Grokking Algorithms: An illustrated guide for programmers and other curious people

Category: Computer Science
Author: Aditya Y. Bhargava
This Month Reddit 2


by HAL9OOO   2020-07-24
by akame_21   2019-08-24

Despite their age, the MIT lectures were great. If you're good at math and enjoy proofs this is the class for you. Same thing with the CLRS book. One of the best books on DS & Algos out there, but it's so dense it'll make your eyes glaze over, unless you love proofs and highly technical reading.

To get your feet wet, Grokking Algorithms is a good book.

A lot of people recommend Princeton's Algorithm Course. I took Algorithms in school already, but I'm probably going to take this course to round out my knowledge.

EDIT: special shout out to geeks for geeks. Great Website

by k4z   2019-08-24

probably is. don't have it handy.

since you're learning data structures and algorithms in python, any general data structures and algorithm course should work; just implement them in python.

it's hard to suggest [a good resource] off the top of the head, that isn't a mere udemy shill or incredibly dense like stanford's algo course. grokking algorithms was okay, while people might suggest introduction to algorithms (but there's a reason why it's 1k pages and pure madness to "refresh" your knowledge).

doing projects (crash course, automate) would help to refresh using python.

by tsumnia   2017-09-11
I don't see myself coloring the pages in; primarily as I wouldn't want to use up any resources. Granted, I'm a 30+ PhD student, so I might not be the targeted market. The only things I have of differing colors are dry erase markers.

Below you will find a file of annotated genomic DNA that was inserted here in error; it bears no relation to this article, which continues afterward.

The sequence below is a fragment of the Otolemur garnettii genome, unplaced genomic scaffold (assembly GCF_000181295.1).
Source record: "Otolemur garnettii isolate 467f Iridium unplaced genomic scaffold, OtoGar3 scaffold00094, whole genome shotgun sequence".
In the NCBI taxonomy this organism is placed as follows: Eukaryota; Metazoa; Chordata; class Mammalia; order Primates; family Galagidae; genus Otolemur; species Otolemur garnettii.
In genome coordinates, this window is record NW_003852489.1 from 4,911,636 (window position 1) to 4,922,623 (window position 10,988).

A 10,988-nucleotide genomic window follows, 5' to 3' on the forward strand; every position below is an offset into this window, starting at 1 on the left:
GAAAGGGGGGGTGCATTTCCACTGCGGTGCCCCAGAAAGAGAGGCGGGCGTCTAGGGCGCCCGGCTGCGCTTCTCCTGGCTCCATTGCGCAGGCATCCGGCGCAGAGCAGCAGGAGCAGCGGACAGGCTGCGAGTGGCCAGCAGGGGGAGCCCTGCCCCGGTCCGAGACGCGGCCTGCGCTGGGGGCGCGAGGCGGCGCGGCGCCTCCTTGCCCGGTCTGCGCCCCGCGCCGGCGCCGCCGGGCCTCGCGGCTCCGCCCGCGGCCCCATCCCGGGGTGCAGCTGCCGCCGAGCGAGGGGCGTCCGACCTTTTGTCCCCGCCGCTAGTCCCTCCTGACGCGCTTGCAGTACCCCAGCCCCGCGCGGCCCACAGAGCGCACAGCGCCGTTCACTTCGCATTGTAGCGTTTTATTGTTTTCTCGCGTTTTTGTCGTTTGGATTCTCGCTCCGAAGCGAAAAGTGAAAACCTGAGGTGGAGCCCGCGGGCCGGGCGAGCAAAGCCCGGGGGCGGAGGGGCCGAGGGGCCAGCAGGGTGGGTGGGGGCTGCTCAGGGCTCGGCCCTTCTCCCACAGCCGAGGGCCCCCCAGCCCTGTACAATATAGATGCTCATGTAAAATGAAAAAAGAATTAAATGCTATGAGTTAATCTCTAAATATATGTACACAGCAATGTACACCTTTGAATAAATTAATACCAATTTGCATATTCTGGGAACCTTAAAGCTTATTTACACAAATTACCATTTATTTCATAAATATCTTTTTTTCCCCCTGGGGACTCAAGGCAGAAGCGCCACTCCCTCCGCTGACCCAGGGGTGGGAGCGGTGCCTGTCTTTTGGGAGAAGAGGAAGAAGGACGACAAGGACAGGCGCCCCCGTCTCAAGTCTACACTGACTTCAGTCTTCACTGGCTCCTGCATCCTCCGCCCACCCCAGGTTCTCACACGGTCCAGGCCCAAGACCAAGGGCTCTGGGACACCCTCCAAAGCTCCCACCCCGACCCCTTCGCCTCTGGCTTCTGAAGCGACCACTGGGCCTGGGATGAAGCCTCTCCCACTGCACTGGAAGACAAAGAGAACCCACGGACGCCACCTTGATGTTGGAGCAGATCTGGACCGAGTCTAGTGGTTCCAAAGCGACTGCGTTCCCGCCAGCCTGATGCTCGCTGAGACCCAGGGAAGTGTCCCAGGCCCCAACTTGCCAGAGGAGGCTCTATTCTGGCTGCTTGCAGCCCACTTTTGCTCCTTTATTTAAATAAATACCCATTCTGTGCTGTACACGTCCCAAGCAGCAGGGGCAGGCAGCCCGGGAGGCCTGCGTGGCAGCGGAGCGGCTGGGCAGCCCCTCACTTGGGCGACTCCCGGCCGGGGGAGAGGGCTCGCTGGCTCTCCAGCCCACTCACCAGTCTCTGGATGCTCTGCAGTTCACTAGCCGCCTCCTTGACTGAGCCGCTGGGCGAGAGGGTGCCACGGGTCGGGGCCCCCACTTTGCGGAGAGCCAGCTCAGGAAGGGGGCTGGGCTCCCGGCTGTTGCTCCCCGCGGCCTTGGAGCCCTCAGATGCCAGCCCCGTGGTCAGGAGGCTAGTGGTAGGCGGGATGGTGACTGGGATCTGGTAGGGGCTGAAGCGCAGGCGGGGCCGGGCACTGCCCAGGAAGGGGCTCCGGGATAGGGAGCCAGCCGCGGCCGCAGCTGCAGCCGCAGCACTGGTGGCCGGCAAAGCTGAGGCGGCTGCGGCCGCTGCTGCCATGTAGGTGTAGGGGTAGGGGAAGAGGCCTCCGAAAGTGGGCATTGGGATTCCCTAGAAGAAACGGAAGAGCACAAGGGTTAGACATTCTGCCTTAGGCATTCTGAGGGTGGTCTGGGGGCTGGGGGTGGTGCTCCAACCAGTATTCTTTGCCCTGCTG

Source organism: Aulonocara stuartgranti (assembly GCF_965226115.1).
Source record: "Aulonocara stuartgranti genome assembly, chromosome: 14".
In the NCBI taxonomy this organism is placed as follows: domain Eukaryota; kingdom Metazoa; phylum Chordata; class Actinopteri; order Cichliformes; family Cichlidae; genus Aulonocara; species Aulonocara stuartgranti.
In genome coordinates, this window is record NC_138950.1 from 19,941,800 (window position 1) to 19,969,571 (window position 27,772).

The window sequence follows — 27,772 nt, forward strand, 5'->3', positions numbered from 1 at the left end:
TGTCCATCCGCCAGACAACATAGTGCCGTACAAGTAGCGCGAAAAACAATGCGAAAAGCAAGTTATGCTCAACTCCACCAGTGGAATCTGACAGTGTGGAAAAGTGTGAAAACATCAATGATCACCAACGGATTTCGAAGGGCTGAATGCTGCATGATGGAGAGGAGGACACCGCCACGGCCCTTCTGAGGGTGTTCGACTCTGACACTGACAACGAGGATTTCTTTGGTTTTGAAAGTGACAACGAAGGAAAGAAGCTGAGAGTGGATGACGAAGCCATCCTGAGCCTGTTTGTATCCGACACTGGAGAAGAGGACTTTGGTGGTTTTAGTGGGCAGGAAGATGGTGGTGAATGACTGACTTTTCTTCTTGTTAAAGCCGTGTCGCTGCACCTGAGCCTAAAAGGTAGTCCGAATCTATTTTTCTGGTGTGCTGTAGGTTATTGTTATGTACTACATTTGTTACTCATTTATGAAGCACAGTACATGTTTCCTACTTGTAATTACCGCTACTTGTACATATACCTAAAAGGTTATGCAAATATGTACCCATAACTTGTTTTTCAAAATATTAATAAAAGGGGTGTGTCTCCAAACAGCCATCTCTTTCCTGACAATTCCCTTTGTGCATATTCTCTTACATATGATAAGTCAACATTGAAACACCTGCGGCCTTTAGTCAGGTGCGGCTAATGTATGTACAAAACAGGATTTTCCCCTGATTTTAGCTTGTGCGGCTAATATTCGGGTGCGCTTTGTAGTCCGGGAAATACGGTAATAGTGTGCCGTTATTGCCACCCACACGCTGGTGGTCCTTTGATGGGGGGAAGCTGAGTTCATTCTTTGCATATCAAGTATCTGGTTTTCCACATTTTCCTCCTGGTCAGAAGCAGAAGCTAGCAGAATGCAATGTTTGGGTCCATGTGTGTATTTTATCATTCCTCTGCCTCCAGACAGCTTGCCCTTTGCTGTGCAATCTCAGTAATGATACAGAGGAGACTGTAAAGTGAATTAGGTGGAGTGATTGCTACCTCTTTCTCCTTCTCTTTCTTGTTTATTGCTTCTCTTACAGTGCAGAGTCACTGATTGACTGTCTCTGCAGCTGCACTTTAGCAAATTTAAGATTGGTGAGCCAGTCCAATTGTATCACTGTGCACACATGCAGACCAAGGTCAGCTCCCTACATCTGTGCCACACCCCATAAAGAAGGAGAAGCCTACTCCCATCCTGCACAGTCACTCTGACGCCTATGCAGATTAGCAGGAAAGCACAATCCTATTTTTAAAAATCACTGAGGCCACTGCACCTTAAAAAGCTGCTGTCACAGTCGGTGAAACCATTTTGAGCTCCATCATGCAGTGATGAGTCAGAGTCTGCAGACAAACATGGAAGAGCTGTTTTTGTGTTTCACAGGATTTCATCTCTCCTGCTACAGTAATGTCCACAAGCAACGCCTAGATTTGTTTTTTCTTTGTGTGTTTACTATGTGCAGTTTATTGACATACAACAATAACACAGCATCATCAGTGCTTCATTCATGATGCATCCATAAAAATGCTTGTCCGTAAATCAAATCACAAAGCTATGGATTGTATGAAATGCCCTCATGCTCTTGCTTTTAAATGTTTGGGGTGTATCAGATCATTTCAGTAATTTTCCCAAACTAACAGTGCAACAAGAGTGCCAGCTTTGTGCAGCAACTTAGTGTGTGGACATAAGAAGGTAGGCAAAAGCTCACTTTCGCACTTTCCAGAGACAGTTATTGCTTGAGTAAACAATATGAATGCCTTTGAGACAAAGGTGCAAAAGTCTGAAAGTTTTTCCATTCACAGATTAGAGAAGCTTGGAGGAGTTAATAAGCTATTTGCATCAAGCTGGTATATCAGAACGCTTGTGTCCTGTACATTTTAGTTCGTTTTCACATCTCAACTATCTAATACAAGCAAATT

For a (much) younger audience, I could see the teacher buying this, but in that breath, they are always looking to not spend a lot (or any) money on supplies, so a $30-40 coloring book for something that they could find a free alternative online isn't worthwhile. But, $1-5 per concept might be worthwhile.

I do, however, love the visualization of your coloring of the page. This could work via writing the book in a visualized "worked example" format, which is how I worked through the data structures course I taught over the summer.

In that light, I can see it being very similar to something like Grokking Algorithms [1], which I did buy because I enjoyed the idea of visualizing the algorithms (for my students and my own edification).

Final note if you went that route is be mindful of colorblind customers and look to include something like a pattern difference as well (maybe angle of coloring the block?).

Overall, I love the idea; my research focus in effective means of conveying concepts to students, so I'd love to stay informed as you work through it and might be tempted to use whatever you tricks you provide as additional exercises when I teach again.